A fascinating story of defensive medicine: How doctors feared treating a DA, and let the threat of a lawsuit cloud their medical judgement
“Looking back, I realize that practicing defensive medicine has become an unfortunate reality for every physician. But I’m convinced that ordering additional workups for Helen would have been expensive, unnecessary, and not helpful. She had already been bounced from doctor to doctor without much benefit.”

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  • Greg P

    One of the things I especially notice now that I’ve been in practice for 20+yrs when I observe housestaff or those just out of their residencies, is the folly of youth to think that medicine is about being the quickest to the “right” diagnosis, as if each patient is a question on a board exam.

    Defensive medicine or not, you can count on being wrong a lot of the time whenever you’re in a hurry.

    As a neurologist, a large number of patients I see are those who have already been to many physicians, maybe even several neurologists. Obviously, if the situation was cut and dried, the patient wouldn’t be sitting in front of me. So the overriding question tends to be, “How can I help this person?”, which in part relates to understanding why they keep going from doctor to doctor, when everything comes out negative (or maybe positive for something they don’t want to hear). For me to “defensively” order more tests as a matter of course is only going to add to this person’s anxiety. You need to get in their head, which takes time.

    And when you can help someone like this in any significant way, it’s very rewarding.

  • Curious JD

    There may not be a bigger canard in this debate than “defensive medicine”. It’s unquantifiable, so there is no telling if it helps, hurts, or changes things at all. It’s simply what the doctor says it is.

    What constitutes “defensive medicine” is solely in the mind of the doctor, nothing more. What constitutes it today may not constitute it post “tort reform”. A doctor can simply say after it is passed that X procedure is necessary and who can refute him?

  • Anonymous

    Take 4 years of medical school and 3 years of residency and you too will have a better idea of what a “necessary” test is.

  • jb

    The real victim of defensive medicine in this sad story is the patient, Ms. Carter.She was overtested, overmedicated, overcharged, and underserved. There is no question that somewhere towards the end of her million dollar workup at the University Hospital, one of her docs said, at least to herself, “There’s nothing physically wrong with this lady; she has a loose screw somewhere but there is no way that the medical profession can fix her.” So why did not anyone tell her this and give her (and her enabling lunatic mother) a gentle shove towards the mental health clinic that may have been her only salvation? Fear of getting sued. Fear of Ms. Carter being a one in a million case of whatever disease that didn’t show up on imperfect screening tests, of being called to the witness stand while her attorney accuses the doc of “just writing my client off as a nutcase, while she continued to suffer the ravages of myeloleukocytotic dystrophic malencephalopathy, Type IIIA.” It’s not worth it to any doctor to be wrong, to tell anyone after a thorough evaluation, especially a putative attorney, that it’s all in her head, when the alternative is to throw up your hands, tell her that you are out of ideas, and suggest that she may want to see another doc who can find something wrong with her. So, Ms. Carter suffers for a year, but her doctor does not have to worry so much. Dr. Porat is truly brave, but lives to tell us about his triumph only because he was right. The medicolegal system tolerates honest error poorly.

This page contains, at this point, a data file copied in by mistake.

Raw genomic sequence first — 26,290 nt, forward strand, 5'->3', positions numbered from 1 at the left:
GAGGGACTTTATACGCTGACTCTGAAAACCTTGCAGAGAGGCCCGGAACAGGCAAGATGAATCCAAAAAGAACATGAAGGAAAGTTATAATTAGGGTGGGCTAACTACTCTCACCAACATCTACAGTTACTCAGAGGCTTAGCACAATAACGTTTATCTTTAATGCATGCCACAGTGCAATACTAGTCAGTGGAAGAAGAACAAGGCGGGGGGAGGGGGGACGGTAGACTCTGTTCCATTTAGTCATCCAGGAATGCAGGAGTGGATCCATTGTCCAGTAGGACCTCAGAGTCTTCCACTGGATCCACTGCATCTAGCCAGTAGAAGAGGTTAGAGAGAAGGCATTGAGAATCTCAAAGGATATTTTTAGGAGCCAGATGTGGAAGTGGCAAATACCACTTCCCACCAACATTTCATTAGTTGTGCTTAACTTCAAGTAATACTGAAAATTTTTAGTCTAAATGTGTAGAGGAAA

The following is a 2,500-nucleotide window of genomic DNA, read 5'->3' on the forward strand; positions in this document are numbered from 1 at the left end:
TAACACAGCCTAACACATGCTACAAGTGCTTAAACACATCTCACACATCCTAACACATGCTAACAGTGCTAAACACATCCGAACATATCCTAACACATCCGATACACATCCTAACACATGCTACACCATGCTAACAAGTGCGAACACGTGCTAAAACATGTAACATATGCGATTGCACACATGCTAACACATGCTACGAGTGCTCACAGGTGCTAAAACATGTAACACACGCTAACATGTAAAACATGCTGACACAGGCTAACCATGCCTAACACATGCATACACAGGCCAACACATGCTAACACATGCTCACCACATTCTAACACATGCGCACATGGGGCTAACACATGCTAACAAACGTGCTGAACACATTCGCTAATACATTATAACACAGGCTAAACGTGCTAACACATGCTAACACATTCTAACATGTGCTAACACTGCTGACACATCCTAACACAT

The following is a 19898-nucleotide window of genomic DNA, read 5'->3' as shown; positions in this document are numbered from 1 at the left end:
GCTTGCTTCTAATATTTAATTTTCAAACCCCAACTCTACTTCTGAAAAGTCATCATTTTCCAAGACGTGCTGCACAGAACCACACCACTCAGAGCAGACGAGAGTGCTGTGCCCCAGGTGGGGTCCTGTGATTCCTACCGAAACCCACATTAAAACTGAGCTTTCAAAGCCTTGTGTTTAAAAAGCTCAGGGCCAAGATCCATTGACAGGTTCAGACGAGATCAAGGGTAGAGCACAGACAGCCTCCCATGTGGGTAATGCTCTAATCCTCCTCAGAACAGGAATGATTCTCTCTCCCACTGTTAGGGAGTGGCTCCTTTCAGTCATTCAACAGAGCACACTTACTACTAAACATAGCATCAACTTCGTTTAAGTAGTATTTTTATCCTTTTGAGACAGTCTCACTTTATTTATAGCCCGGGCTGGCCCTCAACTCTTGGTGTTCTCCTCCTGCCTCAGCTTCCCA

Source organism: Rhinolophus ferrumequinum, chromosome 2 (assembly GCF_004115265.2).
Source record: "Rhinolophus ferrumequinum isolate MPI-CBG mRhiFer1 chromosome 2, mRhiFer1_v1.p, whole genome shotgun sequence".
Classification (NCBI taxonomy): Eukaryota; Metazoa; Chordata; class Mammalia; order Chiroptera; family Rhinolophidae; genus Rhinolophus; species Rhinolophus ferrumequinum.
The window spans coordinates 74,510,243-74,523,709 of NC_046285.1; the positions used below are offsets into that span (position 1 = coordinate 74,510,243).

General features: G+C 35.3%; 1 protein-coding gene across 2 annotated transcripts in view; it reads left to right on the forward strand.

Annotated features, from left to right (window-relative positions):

• Anonymous

    To anon 3.52: Oh nonsense. Defensive medicine is undefinable–except, as you so wonderfully illustrate, by appeal to professional authority. Only the special initiates can understand it, according to your lights. Fine. But, if that’s the case, and you’re dealing with a term that cannot be reduced into verifiable/falsifiable claims, you’re not making scientific claims–and I’m not sure whether you’re opinion as to what defensive medicine is of any greater value than cjd’s.

    To jp: More nonsense. Honest error is not tolerated in modern capitalist economies. Executives cannot say they were honestly mistaken about sales forecasts so please don’t take away my bonuses. CEOs cannot say they were honestly mistaken about economic trends so therefore the B of Ds shouldn’t can them. Why are doctors different? The hatred doctors have of the law is that it holds them to a standard, and they apparently, like anon above, think they’re so special that what they do is beyond mortal evaluation.

  • Curious JD

    “The medicolegal system tolerates honest error poorly.”

    Really? Because you say so?

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